USDA seeks further comments on proposed Colombian avocado access
The U.S. Department of Agriculture (USDA) is reopening the comment period for a proposed rule that would allow Hass avocado imports from Colombia, due to an amendment to the pest risk assessment (PRA).
The organization said it would seek comments on the new PRA and risk management document (RMD) until Feb. 16, 2017.
New findings show that a pest present in the South American country would not be able to enter the U.S. due to standard industry procedures already in place.
"The PRA that we used to draft the RMD considered the pink hibiscus mealybug a significant pest that could follow the Hass avocados pathway from Colombia to the continental United States," it said.
"We have subsequently determined that growing conditions for Hass avocados in Colombia, as well as the standard packinghouse practices used to prepare the fruit for commercial export effectively preclude the pink hibiscus mealybug from following the pathway from Colombia to the continental United States."
To be eligible for import, the avocados would need to be produced under a systems approach and be accompanied by a phytosanitary certificate.
The original proposal was published on Oct. 27 and came in the wake of a strike in the Mexican avocado industry that created supply shortages in the U.S. market.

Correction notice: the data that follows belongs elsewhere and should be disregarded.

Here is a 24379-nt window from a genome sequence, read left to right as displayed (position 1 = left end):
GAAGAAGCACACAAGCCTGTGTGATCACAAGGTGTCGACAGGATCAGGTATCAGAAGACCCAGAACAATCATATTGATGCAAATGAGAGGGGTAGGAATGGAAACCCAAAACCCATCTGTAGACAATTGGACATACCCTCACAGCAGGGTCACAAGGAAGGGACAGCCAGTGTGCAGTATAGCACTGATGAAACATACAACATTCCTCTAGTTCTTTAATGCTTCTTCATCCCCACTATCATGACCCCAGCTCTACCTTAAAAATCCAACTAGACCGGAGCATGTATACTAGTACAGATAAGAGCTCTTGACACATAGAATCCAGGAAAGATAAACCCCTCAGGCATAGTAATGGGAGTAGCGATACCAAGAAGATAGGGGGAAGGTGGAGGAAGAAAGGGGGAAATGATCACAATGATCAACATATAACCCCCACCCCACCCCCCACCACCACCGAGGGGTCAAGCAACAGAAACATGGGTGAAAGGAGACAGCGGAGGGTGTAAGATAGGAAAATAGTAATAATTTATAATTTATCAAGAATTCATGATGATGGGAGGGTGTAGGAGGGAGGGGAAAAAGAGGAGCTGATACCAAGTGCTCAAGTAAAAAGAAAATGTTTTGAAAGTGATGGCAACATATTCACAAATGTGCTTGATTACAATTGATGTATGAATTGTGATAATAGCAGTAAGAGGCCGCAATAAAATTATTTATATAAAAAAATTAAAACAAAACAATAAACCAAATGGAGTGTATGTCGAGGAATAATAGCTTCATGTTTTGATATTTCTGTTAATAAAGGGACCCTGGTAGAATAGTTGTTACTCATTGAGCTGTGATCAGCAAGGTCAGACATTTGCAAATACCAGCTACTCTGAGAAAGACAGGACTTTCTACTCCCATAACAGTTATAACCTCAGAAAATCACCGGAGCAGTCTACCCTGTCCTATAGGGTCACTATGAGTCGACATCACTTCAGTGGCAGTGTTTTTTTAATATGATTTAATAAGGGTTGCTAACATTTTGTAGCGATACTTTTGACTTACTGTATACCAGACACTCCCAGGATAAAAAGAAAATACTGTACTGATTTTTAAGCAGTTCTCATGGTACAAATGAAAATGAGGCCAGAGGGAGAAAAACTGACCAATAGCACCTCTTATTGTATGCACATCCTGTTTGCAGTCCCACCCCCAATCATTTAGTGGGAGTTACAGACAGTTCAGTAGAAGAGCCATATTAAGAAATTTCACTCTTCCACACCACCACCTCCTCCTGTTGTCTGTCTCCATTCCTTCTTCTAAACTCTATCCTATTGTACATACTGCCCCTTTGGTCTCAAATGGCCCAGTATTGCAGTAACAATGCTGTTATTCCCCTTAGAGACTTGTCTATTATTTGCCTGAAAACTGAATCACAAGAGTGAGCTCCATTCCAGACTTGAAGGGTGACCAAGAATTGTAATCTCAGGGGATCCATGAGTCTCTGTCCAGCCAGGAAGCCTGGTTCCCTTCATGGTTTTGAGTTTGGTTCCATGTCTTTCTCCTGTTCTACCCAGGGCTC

Colombia now has around 14,000 hectares of avocado farms. Exports from 2010 to 2015 grew by more than 150%, leading avocados to become its most exported fresh fruit, according to the country’s National Department of Statistics (DANE).
Speaking to Fresh Fruit Portal, CorpoHass executive director Juan David Mondragón said during the 2015-16 season around 13,000 metric tons (MT) of fruit was produced, but he expected that figure to soar to 20,000MT this campaign.
The rise is down to favorable weather and increased plantings, he said.
"We grew 55% the last campaign, the rise in volume is significant. The supply is still small, but in the next few years Colombia is going to have a very interesting proposition," he said.
Currently around 70% of national production is exported.